Social workers who provide supervision and counseling should have the necessary knowledge, experience, and skills to conduct appropriate counseling or supervision. They should ensure that documents in electronic and paper records are accurate and reflect the services provided.

Social workers are generally subject to commitments made to employers and employers. Therefore, supervisory social workers should assess supervisees’ performance fairly and respectfully.

4. Ethical Responsibilities as Professionals

As professionals, social workers can only undertake responsibilities or employment based on existing competencies or the intent to acquire the necessary competencies. They should strive to remain proficient in professional practice and functions.

In addition, social workers should not practice, condone, facilitate, or engage in any form of discrimination based on race, ethnicity, national origin, color, gender, gender identity, age, marital status, political beliefs, religion, etc.

Furthermore, they should not allow their actions to interfere with their ability to carry out their professional responsibilities. They should equally not engage in dishonest, fraudulent, or deceptive conduct.

5. Ethical Responsibility to the Social Work Profession

Social workers should strive to maintain and promote high standards of practice. In other words, they should be committed to preserving and advancing the profession’s values, ethics, knowledge, and mission. 

Furthermore, social workers monitor and evaluate policy, program implementation, and service interventions. Hence, they should promote and facilitate assessment and research to advance knowledge.

In addition, social workers should educate themselves, their students, and their colleagues about responsible research practices.

6. Moral responsibility to wider society

Social workers should promote society’s overall well-being locally and globally, particularly the development of the people within their communities. They should encourage living conditions conducive to meeting basic human needs and social and cultural values ​​and establish institutions compatible with achieving social justice.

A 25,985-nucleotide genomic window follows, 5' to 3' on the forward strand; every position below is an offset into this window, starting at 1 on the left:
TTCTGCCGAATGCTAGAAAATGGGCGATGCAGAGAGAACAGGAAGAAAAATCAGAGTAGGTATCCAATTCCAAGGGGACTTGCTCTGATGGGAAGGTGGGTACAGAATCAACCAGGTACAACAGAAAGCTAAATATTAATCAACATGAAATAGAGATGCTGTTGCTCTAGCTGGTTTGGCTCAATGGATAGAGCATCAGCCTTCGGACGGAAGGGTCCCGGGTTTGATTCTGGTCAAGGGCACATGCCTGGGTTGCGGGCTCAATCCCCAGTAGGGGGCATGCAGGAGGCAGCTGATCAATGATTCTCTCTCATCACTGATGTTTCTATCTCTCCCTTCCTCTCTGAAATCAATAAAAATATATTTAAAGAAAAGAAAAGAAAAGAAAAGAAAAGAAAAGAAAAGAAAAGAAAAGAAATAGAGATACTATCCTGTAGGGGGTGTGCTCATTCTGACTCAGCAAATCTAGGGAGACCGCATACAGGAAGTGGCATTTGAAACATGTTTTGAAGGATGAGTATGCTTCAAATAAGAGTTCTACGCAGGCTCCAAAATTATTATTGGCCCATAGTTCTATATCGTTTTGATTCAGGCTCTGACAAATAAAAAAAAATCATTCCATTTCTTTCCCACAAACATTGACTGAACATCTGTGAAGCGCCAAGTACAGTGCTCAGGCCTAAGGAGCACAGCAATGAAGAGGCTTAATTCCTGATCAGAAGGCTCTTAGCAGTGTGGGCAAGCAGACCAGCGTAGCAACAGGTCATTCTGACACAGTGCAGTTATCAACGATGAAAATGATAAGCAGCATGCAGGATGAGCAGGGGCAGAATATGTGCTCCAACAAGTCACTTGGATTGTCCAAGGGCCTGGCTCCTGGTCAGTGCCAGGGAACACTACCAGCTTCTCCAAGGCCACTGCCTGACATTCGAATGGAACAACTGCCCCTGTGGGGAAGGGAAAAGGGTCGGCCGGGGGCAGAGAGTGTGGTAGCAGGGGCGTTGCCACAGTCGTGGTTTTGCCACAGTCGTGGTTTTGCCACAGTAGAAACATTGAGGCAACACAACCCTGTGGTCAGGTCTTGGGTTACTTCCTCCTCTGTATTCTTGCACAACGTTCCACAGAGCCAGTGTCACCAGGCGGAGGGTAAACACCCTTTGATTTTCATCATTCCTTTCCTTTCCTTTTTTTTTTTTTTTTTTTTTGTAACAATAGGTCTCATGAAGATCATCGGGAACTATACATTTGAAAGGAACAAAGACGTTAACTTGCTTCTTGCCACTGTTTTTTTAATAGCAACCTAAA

They should equally promote informed public participation in developing social policies and institutions. To the greatest extent possible, social workers should provide appropriate professional services in public emergencies.

In addition, they should ensure that all people have equal access to the resources, employment, services, and opportunities they need to meet their basic human needs and develop fully.

SEE: Examples of Work Ethics

Social Work Ethical Principles

Work ethic is rooted at the heart of social work.  Core values ​​are ethical requirements that every social worker should strive to follow.  These legal provisions help social workers identify professional obligations and legal conflicts of interest.

There are six principles of social work ethics:

1. Service

Service is the source of all other social work values. Hence, empowering individuals, families, and communities is the primary goal of all social workers. In other words, it aims to maintain exemplary public service by helping those in need solve and overcome their social problems. 

Furthermore, there is a need to elevate public service to a level that goes beyond self-interest or personal interest and use their skills and knowledge to improve the well-being of others.  In addition, social workers often volunteer their time and expertise beyond their professional commitments.

2. Social justice

Social workers advocate on behalf of those who have no voice in society.  They address poverty, unemployment, discrimination, harassment, and other forms of oppression. They also educate the public on sensitive issues that correspond to social justice by encouraging the public to embrace opportunities for diversity and inclusion.

In addition, they ensure that their clients have the right resources, services, and information they need to thrive. They address injustice by examining their biases and encouraging others to do the same.  They work to create a more equitable support system for disadvantaged groups.

3. Dignity and value of clients